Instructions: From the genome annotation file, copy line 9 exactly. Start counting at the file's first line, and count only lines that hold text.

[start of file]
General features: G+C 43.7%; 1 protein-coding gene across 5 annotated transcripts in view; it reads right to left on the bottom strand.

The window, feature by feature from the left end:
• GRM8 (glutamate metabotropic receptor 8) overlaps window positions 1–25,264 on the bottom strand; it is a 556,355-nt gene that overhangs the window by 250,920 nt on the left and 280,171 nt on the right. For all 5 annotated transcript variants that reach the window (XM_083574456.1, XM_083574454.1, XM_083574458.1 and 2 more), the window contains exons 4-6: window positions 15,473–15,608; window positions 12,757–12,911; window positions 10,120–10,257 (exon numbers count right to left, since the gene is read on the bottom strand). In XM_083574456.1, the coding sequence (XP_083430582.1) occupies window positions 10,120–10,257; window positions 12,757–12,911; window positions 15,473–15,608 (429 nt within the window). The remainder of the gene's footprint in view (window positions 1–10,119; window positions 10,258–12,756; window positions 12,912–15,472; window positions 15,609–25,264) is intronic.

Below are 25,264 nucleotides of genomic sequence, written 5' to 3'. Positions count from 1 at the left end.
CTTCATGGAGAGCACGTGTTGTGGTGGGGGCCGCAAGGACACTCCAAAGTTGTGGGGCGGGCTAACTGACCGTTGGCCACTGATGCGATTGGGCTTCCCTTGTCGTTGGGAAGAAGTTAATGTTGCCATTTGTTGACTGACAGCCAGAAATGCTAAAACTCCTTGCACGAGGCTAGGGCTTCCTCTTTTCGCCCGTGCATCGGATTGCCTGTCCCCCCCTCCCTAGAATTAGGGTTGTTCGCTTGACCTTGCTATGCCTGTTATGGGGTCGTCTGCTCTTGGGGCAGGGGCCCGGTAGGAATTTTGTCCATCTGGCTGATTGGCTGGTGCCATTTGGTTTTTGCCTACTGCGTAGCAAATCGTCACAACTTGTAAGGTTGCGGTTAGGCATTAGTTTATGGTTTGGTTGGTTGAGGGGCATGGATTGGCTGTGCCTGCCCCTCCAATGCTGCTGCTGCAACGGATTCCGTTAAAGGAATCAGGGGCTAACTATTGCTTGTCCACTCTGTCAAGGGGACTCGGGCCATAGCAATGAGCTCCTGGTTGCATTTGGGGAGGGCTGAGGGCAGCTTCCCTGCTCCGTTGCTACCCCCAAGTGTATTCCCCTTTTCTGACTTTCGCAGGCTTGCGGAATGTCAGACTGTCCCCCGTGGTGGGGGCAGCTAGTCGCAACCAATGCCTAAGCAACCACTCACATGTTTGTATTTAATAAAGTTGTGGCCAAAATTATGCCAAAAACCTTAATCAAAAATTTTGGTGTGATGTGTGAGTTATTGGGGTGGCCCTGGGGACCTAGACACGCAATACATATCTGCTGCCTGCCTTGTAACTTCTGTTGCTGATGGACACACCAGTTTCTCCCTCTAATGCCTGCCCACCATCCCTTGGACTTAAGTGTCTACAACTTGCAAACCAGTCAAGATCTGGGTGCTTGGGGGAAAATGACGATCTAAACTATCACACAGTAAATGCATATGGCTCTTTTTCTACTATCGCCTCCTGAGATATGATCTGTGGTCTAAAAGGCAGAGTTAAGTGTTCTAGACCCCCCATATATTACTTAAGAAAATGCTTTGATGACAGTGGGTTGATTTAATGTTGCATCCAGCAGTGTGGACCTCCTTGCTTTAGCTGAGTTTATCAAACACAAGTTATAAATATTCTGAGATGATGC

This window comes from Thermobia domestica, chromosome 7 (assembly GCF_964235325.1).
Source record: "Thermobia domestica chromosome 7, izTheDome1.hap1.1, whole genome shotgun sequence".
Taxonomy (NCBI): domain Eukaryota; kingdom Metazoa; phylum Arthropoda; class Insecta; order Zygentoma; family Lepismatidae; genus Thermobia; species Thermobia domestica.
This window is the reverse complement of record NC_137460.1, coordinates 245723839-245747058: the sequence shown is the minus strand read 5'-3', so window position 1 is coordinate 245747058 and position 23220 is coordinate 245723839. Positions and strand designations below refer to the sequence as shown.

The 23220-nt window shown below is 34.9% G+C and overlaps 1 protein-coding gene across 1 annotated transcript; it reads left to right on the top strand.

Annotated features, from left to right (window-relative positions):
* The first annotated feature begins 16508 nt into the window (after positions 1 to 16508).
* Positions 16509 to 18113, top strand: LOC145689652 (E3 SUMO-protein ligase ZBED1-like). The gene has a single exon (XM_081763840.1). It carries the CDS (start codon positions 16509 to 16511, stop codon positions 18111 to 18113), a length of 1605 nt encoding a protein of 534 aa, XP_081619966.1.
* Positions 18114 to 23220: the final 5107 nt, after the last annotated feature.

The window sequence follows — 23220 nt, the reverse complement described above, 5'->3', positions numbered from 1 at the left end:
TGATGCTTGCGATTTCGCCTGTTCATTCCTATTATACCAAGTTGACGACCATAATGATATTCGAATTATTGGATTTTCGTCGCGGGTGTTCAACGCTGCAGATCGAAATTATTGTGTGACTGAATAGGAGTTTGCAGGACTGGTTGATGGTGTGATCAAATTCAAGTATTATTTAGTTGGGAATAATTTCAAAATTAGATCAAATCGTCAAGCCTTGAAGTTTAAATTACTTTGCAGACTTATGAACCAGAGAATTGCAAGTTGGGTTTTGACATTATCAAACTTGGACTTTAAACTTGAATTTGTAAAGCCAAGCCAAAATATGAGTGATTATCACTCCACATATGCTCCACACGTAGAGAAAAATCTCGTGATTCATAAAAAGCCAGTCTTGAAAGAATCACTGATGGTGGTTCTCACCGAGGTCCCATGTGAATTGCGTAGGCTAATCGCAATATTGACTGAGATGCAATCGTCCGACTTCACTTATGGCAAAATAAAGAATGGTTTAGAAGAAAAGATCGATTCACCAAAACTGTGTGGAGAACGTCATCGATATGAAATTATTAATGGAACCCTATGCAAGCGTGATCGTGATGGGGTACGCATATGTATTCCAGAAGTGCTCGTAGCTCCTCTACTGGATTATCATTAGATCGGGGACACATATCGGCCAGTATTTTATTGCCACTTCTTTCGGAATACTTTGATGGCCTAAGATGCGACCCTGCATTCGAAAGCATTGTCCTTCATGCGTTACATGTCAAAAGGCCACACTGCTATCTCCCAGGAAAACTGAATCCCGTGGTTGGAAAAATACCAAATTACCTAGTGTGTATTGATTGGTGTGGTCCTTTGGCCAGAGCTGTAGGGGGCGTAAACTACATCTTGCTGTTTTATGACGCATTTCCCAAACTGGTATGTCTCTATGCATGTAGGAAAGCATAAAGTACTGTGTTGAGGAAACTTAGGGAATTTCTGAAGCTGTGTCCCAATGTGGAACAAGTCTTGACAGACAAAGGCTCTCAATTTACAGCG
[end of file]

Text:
This window is the reverse complement of record NC_137460.1, coordinates 245723839-245747058: the sequence shown is the minus strand read 5'-3', so window position 1 is coordinate 245747058 and position 23220 is coordinate 245723839. Positions and strand designations below refer to the sequence as shown.